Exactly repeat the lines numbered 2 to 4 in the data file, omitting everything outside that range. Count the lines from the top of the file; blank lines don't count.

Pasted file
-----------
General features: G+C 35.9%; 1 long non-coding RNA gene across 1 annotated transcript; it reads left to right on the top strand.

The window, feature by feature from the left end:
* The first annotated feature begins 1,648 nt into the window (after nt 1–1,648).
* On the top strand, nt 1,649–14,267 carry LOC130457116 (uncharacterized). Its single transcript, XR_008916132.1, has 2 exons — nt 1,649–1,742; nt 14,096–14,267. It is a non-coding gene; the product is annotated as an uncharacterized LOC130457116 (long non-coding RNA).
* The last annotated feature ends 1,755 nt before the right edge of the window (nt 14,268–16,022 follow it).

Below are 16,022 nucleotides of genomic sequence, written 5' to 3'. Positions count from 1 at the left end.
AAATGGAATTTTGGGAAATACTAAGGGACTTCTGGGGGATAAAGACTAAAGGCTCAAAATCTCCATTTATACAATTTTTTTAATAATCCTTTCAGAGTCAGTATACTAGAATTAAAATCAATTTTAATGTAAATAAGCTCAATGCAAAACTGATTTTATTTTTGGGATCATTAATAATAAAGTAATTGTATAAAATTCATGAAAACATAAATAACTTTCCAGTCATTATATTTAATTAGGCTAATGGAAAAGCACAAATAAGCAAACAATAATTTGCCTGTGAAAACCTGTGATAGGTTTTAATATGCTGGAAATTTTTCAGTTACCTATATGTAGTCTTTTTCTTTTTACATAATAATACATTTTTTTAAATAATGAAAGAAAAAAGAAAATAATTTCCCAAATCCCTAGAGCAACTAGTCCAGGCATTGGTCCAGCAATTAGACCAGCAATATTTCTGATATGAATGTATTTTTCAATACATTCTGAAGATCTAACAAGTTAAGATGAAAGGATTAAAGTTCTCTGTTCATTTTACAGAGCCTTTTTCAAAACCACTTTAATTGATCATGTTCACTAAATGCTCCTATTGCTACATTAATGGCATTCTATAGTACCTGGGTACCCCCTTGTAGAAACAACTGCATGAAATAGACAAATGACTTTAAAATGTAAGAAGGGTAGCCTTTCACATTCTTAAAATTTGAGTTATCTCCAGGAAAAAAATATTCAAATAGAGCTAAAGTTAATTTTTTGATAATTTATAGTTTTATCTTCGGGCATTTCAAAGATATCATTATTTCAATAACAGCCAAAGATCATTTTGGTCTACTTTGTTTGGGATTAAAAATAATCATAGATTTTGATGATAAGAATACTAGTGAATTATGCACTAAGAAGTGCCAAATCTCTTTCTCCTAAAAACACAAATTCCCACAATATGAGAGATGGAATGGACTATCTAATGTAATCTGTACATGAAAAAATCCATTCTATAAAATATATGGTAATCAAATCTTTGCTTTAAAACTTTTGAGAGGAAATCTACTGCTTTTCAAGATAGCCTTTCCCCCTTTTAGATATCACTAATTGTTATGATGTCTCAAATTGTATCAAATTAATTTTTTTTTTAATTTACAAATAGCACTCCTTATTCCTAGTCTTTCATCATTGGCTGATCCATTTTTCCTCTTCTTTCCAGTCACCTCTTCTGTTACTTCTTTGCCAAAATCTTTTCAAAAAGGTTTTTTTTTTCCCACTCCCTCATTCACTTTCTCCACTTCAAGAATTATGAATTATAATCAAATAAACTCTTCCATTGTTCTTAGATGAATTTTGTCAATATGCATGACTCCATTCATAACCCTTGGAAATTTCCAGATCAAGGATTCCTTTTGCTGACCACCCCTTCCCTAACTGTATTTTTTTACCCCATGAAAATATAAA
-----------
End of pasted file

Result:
The window, feature by feature from the left end:
* The first annotated feature begins 1,648 nt into the window (after nt 1–1,648).
* On the top strand, nt 1,649–14,267 carry LOC130457116 (uncharacterized). Its single transcript, XR_008916132.1, has 2 exons — nt 1,649–1,742; nt 14,096–14,267. It is a non-coding gene; the product is annotated as an uncharacterized LOC130457116 (long non-coding RNA).